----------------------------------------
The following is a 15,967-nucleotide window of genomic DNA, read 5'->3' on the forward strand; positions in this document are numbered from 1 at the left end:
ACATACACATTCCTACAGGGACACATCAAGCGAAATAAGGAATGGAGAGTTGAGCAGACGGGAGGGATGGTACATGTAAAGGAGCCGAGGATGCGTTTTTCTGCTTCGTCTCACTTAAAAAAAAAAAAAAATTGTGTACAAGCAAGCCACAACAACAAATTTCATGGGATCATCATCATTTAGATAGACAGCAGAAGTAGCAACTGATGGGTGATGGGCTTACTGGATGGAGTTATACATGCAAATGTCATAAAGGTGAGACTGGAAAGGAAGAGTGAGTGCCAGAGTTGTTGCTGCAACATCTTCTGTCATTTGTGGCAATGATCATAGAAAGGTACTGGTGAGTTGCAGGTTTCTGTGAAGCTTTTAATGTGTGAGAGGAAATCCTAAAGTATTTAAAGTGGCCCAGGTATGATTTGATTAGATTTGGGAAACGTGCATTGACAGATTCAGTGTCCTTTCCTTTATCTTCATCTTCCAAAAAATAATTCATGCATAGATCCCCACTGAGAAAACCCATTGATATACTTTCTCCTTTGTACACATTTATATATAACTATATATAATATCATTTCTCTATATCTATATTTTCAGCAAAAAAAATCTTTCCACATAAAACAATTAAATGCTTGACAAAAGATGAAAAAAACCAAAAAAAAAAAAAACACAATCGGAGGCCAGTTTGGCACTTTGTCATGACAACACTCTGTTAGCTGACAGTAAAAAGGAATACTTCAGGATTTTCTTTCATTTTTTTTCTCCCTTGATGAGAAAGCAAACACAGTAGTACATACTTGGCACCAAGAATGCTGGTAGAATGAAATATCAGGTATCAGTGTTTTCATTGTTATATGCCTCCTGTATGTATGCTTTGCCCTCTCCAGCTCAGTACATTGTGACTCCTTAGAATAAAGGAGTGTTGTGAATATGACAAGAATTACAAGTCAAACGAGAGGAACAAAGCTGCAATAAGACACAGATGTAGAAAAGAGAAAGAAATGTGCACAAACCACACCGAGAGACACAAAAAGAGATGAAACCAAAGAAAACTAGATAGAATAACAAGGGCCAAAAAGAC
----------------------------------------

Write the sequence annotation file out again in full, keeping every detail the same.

The following is a 15,967-nucleotide window of genomic DNA, read 5'->3' on the forward strand; positions in this document are numbered from 1 at the left end:
ACATACACATTCCTACAGGGACACATCAAGCGAAATAAGGAATGGAGAGTTGAGCAGACGGGAGGGATGGTACATGTAAAGGAGCCGAGGATGCGTTTTTCTGCTTCGTCTCACTTAAAAAAAAAAAAAAATTGTGTACAAGCAAGCCACAACAACAAATTTCATGGGATCATCATCATTTAGATAGACAGCAGAAGTAGCAACTGATGGGTGATGGGCTTACTGGATGGAGTTATACATGCAAATGTCATAAAGGTGAGACTGGAAAGGAAGAGTGAGTGCCAGAGTTGTTGCTGCAACATCTTCTGTCATTTGTGGCAATGATCATAGAAAGGTACTGGTGAGTTGCAGGTTTCTGTGAAGCTTTTAATGTGTGAGAGGAAATCCTAAAGTATTTAAAGTGGCCCAGGTATGATTTGATTAGATTTGGGAAACGTGCATTGACAGATTCAGTGTCCTTTCCTTTATCTTCATCTTCCAAAAAATAATTCATGCATAGATCCCCACTGAGAAAACCCATTGATATACTTTCTCCTTTGTACACATTTATATATAACTATATATAATATCATTTCTCTATATCTATATTTTCAGCAAAAAAAATCTTTCCACATAAAACAATTAAATGCTTGACAAAAGATGAAAAAAACCAAAAAAAAAAAAAACACAATCGGAGGCCAGTTTGGCACTTTGTCATGACAACACTCTGTTAGCTGACAGTAAAAAGGAATACTTCAGGATTTTCTTTCATTTTTTTTCTCCCTTGATGAGAAAGCAAACACAGTAGTACATACTTGGCACCAAGAATGCTGGTAGAATGAAATATCAGGTATCAGTGTTTTCATTGTTATATGCCTCCTGTATGTATGCTTTGCCCTCTCCAGCTCAGTACATTGTGACTCCTTAGAATAAAGGAGTGTTGTGAATATGACAAGAATTACAAGTCAAACGAGAGGAACAAAGCTGCAATAAGACACAGATGTAGAAAAGAGAAAGAAATGTGCACAAACCACACCGAGAGACACAAAAAGAGATGAAACCAAAGAAAACTAGATAGAATAACAAGGGCCAAAAAGAC